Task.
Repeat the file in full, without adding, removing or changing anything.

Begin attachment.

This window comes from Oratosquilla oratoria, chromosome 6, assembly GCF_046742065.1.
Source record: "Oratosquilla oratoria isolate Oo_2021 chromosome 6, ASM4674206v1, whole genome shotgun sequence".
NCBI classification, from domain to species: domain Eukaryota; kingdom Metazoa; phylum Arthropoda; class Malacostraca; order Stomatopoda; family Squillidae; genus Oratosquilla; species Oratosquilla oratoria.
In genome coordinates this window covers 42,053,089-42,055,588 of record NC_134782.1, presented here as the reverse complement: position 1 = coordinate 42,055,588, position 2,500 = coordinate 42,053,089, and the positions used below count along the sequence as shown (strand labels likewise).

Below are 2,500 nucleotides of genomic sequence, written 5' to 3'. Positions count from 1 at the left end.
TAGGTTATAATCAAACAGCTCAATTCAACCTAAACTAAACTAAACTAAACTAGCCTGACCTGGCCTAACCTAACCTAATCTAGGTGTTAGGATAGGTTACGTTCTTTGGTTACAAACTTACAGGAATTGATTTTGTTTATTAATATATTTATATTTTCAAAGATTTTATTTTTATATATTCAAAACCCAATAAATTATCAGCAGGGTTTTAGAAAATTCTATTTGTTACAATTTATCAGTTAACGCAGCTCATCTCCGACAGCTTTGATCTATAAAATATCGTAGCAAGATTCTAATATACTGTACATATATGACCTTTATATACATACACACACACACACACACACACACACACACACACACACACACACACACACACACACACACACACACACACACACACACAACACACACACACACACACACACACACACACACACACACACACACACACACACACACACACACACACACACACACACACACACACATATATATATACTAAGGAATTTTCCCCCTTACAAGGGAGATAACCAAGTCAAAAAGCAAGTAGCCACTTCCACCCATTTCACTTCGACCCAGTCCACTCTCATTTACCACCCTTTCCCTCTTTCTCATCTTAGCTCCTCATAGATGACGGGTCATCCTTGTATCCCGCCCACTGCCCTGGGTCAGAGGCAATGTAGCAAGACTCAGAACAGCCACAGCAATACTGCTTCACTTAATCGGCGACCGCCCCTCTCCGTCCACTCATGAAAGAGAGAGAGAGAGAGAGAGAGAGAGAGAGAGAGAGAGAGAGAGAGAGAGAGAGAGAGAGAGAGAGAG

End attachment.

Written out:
This window comes from Oratosquilla oratoria, chromosome 6, assembly GCF_046742065.1.
Source record: "Oratosquilla oratoria isolate Oo_2021 chromosome 6, ASM4674206v1, whole genome shotgun sequence".
NCBI classification, from domain to species: domain Eukaryota; kingdom Metazoa; phylum Arthropoda; class Malacostraca; order Stomatopoda; family Squillidae; genus Oratosquilla; species Oratosquilla oratoria.
In genome coordinates this window covers 42,053,089-42,055,588 of record NC_134782.1, presented here as the reverse complement: position 1 = coordinate 42,055,588, position 2,500 = coordinate 42,053,089, and the positions used below count along the sequence as shown (strand labels likewise).

Below are 2,500 nucleotides of genomic sequence, written 5' to 3'. Positions count from 1 at the left end.
TAGGTTATAATCAAACAGCTCAATTCAACCTAAACTAAACTAAACTAAACTAGCCTGACCTGGCCTAACCTAACCTAATCTAGGTGTTAGGATAGGTTACGTTCTTTGGTTACAAACTTACAGGAATTGATTTTGTTTATTAATATATTTATATTTTCAAAGATTTTATTTTTATATATTCAAAACCCAATAAATTATCAGCAGGGTTTTAGAAAATTCTATTTGTTACAATTTATCAGTTAACGCAGCTCATCTCCGACAGCTTTGATCTATAAAATATCGTAGCAAGATTCTAATATACTGTACATATATGACCTTTATATACATACACACACACACACACACACACACACACACACACACACACACACACACACACACACACACACACACACACACACACACAACACACACACACACACACACACACACACACACACACACACACACACACACACACACACACACACACACACACACACACACACACATATATATATACTAAGGAATTTTCCCCCTTACAAGGGAGATAACCAAGTCAAAAAGCAAGTAGCCACTTCCACCCATTTCACTTCGACCCAGTCCACTCTCATTTACCACCCTTTCCCTCTTTCTCATCTTAGCTCCTCATAGATGACGGGTCATCCTTGTATCCCGCCCACTGCCCTGGGTCAGAGGCAATGTAGCAAGACTCAGAACAGCCACAGCAATACTGCTTCACTTAATCGGCGACCGCCCCTCTCCGTCCACTCATGAAAGAGAGAGAGAGAGAGAGAGAGAGAGAGAGAGAGAGAGAGAGAGAGAGAGAGAGAGAGAGAGAGAGAG